In addition to the commonly accepted names, i.e. male menopause or andropause, there have been more precise terms attempting to link the age-related decline in androgen production and aging symptoms in men. They are late-onset hypogonadism (LOH), which was formally referred to as androgen deficiency in the aging man (ADAM) or partial androgen deficiency in the aging male (PADAM). Both syndromes (PADAM and LOH) most often belong to the broadly defined andropausal syndrome (Hisasue & Horie, 2013; Pines, 2011).

The determination of hypogonadism requires the consideration of key clinical symptoms, such as decreased libido, disorders and loss of morning erection (Renneboog, 2012). Late hypogonadism (LOH), on the other hand, affects middle-aged or older men who have low serum testosterone levels in combination with symptoms of male hypogonadism. The European Male Aging Study (EMAS) defined the following biochemical and clinical criteria for LOH: progressive testosterone1 deficiency with age and three sexual symptoms, i.e. erectile dysfunction, reduced sexual thoughts and morning erections. According to EMAS data, it can be almost categorically stated that if a man has no sexual symptoms there is no late hypogonadism (Wu et al., 2010). In epidemiological studies, the relationship between testosterone and sexual desire is statistically significant, but less strict due to interactions with other factors that reduce both sexual desire and testosterone levels. Therefore, apart from possible late hypogonadism, other aetiological factors (health, social, economic and psychological factors) and possible sexual disorders should be considered (Lejeune et al., 2013).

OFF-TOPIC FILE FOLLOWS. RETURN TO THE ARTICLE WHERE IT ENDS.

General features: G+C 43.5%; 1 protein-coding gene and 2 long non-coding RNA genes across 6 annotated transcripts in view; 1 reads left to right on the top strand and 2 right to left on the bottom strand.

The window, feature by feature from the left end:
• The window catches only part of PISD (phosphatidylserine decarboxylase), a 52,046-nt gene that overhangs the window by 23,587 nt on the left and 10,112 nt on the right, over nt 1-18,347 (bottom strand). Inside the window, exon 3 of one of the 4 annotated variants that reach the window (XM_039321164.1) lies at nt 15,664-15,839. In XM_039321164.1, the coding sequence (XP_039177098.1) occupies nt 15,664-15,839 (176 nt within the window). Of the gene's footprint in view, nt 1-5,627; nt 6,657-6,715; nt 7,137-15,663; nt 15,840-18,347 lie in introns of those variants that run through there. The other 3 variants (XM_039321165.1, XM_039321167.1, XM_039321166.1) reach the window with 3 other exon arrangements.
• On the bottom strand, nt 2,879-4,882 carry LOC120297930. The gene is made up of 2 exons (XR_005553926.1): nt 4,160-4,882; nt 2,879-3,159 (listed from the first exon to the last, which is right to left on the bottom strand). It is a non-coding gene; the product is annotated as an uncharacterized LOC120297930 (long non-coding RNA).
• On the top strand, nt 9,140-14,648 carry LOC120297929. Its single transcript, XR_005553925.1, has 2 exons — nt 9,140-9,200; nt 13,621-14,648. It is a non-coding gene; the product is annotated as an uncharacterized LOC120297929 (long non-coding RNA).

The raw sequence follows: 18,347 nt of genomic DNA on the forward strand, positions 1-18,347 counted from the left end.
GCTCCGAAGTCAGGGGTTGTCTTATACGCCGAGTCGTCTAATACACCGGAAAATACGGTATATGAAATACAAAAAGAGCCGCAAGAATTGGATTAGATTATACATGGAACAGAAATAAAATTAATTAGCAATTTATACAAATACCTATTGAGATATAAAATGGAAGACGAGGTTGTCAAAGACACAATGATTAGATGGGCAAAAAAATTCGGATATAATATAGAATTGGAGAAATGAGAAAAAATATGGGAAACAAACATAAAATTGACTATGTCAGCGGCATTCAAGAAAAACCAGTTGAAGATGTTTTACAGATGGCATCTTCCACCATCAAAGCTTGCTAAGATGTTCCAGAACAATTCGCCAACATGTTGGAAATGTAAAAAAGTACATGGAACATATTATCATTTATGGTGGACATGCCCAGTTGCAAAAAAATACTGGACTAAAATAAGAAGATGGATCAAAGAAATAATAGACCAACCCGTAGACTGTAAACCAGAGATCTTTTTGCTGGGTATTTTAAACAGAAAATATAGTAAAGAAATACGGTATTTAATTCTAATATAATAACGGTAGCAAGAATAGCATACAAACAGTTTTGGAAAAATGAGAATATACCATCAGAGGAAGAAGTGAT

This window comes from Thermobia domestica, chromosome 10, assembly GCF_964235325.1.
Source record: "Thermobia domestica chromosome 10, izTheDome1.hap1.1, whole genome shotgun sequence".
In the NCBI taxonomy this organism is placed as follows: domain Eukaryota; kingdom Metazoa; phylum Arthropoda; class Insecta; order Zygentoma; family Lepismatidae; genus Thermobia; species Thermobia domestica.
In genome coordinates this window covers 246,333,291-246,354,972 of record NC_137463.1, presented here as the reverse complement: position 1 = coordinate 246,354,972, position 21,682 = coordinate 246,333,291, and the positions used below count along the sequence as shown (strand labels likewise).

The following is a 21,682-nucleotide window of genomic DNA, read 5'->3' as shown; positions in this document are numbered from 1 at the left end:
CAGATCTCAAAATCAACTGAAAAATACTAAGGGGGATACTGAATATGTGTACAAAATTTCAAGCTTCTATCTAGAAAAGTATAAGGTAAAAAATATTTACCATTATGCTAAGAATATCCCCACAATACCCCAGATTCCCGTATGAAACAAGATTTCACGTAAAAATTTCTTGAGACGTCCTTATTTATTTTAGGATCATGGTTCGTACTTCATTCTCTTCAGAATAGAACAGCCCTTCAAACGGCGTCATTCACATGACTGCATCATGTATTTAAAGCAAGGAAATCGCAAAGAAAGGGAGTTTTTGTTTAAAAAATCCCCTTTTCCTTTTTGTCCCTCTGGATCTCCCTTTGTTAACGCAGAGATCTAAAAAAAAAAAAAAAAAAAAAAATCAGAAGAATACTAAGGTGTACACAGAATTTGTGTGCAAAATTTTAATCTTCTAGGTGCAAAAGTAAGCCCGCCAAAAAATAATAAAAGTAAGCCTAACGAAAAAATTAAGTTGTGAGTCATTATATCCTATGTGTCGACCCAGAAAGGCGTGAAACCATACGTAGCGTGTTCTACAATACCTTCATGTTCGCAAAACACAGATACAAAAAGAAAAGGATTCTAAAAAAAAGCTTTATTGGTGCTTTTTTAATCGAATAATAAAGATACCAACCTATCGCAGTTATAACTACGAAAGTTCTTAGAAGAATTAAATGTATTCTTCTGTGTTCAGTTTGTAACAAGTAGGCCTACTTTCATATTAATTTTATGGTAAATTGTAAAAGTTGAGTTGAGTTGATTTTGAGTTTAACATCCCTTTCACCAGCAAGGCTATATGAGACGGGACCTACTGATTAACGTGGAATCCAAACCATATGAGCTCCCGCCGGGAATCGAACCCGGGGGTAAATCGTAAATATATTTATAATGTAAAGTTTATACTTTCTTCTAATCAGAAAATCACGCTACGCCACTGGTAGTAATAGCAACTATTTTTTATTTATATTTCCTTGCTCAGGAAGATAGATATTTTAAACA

Despite extensive research, there are no clear criteria for assessing andropause as in the case of menopause. This is due to inconsistent test results and the symptoms mentioned, considered typical of low testosterone levels, observed not in all men (Huhtaniemi, 2014). This shows that they can be caused not only by hormonal changes, but also by losses suffered by an aging man. It even turns out that diagnosing andropause based on testosterone levels considered “low” is unreliable. Some chronic diseases and medications associated with certain disorders, such as opioids and glucocorticoids, may be partly responsible for lowering testosterone concentration (Hollander, 2003; Huhtaniemi, 2014). Moreover, research shows that only a small group of men experience distinct symptoms of endocrine gonad dysfunction (Pines, 2011).

The aim of the author’s present research was to assess the occurrence and intensity of symptoms associated with hormonal changes in men and possible similarities between the male and female climacterium. This required taking into account the dynamics of change of the mentioned symptoms during middle and late adulthood. The age recognized as optimal for andropause and menopause was considered to be a determinant of the expected hormonal changes.



The conducted study was retrospective and was based on predictive variables. People were selected to take part in the research according to the snowball sampling principle. The recruitment period and data collection lasted 2 years. The research was conducted at the place of residence of the participants, at their workplace, at the University of the Third Century, in district libraries, during reading meetings, in the Åódź Voivodeship in Poland. The study was of individual character and was conducted in the presence of the researcher. The selection of persons for the research was purposeful.

The study required taking into account – considering the purpose of the research – important inclusion variables (age: from 45 to 68 years; gender; having a permanent partner: marriage/cohabitation) and exclusion variables (onerous diseases, living alone).

It is generally considered that people in a permanent relationship are characterised by better mental and physical health than single people (Kamp Dush & Amato, 2005; Myers, 2007). It has been proved that the lack of social relations leads to premature mortality (Holt-Lunstad et al., 2015).

In turn, the adopted age criterion was justified by previous studies (Bablok & Mędraś, 2002; Charlton, 2004; Mulligan et al., 2006). In order to obtain more information on the well-being of men who, due to their age (after 65 years of age) finished their professional activity and left the labour market, the study covered people under 68 years of age. This made it possible to unify the conditions of the examined men and women who retire earlier (at the age of 60).